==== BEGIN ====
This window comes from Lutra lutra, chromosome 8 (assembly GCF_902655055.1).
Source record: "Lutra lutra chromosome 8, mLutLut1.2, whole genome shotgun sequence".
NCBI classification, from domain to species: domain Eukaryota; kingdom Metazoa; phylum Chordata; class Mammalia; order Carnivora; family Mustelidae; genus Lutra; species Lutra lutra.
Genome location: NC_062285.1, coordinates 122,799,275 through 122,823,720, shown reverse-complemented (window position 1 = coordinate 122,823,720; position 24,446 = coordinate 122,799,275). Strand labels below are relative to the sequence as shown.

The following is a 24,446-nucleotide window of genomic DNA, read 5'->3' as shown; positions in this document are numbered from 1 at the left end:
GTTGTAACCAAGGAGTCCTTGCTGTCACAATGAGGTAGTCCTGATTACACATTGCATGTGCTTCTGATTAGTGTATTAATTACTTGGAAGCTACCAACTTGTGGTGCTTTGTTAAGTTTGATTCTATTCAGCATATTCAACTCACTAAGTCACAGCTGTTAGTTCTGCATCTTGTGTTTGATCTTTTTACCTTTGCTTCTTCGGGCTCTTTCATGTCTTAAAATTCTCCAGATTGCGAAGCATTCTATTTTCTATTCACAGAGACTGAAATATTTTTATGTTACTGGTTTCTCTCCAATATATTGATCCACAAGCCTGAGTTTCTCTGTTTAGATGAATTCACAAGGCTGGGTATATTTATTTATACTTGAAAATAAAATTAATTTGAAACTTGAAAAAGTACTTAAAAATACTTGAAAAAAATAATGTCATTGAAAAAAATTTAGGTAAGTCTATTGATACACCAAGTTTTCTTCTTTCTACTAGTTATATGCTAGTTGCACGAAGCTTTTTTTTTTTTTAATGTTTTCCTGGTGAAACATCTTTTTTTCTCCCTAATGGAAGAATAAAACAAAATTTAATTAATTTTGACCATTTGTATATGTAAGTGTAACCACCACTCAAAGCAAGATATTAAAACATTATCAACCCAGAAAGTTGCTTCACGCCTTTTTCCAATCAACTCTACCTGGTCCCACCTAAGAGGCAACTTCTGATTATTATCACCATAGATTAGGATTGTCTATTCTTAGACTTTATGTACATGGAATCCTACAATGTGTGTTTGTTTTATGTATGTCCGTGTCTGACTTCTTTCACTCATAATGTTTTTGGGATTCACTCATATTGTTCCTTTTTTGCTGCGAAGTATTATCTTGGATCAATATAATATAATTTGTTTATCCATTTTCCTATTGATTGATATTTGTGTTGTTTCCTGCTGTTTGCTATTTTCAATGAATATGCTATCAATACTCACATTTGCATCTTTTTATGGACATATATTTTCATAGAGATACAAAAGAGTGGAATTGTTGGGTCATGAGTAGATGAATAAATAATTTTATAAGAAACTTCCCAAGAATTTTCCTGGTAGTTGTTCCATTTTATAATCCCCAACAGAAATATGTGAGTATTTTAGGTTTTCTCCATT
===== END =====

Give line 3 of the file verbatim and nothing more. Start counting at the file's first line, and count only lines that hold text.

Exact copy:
NCBI classification, from domain to species: domain Eukaryota; kingdom Metazoa; phylum Chordata; class Mammalia; order Carnivora; family Mustelidae; genus Lutra; species Lutra lutra.